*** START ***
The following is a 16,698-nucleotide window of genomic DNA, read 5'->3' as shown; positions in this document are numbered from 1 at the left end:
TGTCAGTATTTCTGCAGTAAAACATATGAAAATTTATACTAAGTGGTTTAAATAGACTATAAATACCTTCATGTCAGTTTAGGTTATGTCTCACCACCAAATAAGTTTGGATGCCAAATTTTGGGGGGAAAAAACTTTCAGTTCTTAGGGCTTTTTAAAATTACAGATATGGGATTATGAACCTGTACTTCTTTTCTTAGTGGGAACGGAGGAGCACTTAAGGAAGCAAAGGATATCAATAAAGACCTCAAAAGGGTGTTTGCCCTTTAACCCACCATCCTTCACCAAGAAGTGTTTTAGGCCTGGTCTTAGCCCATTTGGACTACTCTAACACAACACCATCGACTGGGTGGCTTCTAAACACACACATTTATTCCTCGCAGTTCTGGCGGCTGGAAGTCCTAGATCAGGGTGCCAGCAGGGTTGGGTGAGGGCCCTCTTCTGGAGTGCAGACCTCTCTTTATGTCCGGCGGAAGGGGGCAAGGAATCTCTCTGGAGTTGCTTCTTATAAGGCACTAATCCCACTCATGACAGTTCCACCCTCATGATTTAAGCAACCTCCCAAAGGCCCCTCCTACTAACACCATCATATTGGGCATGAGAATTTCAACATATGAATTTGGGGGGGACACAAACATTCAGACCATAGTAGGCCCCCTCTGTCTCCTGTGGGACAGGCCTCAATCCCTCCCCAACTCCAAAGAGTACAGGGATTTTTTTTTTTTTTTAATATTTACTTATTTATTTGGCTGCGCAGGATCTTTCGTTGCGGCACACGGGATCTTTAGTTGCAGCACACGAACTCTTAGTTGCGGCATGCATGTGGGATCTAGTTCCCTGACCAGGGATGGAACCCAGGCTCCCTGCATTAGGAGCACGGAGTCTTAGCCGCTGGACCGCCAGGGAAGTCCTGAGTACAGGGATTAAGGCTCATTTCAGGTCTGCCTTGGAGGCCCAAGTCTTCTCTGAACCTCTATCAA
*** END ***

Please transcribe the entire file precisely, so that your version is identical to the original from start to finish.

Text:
The following is a 16,698-nucleotide window of genomic DNA, read 5'->3' as shown; positions in this document are numbered from 1 at the left end:
TGTCAGTATTTCTGCAGTAAAACATATGAAAATTTATACTAAGTGGTTTAAATAGACTATAAATACCTTCATGTCAGTTTAGGTTATGTCTCACCACCAAATAAGTTTGGATGCCAAATTTTGGGGGGAAAAAACTTTCAGTTCTTAGGGCTTTTTAAAATTACAGATATGGGATTATGAACCTGTACTTCTTTTCTTAGTGGGAACGGAGGAGCACTTAAGGAAGCAAAGGATATCAATAAAGACCTCAAAAGGGTGTTTGCCCTTTAACCCACCATCCTTCACCAAGAAGTGTTTTAGGCCTGGTCTTAGCCCATTTGGACTACTCTAACACAACACCATCGACTGGGTGGCTTCTAAACACACACATTTATTCCTCGCAGTTCTGGCGGCTGGAAGTCCTAGATCAGGGTGCCAGCAGGGTTGGGTGAGGGCCCTCTTCTGGAGTGCAGACCTCTCTTTATGTCCGGCGGAAGGGGGCAAGGAATCTCTCTGGAGTTGCTTCTTATAAGGCACTAATCCCACTCATGACAGTTCCACCCTCATGATTTAAGCAACCTCCCAAAGGCCCCTCCTACTAACACCATCATATTGGGCATGAGAATTTCAACATATGAATTTGGGGGGGACACAAACATTCAGACCATAGTAGGCCCCCTCTGTCTCCTGTGGGACAGGCCTCAATCCCTCCCCAACTCCAAAGAGTACAGGGATTTTTTTTTTTTTTTAATATTTACTTATTTATTTGGCTGCGCAGGATCTTTCGTTGCGGCACACGGGATCTTTAGTTGCAGCACACGAACTCTTAGTTGCGGCATGCATGTGGGATCTAGTTCCCTGACCAGGGATGGAACCCAGGCTCCCTGCATTAGGAGCACGGAGTCTTAGCCGCTGGACCGCCAGGGAAGTCCTGAGTACAGGGATTAAGGCTCATTTCAGGTCTGCCTTGGAGGCCCAAGTCTTCTCTGAACCTCTATCAA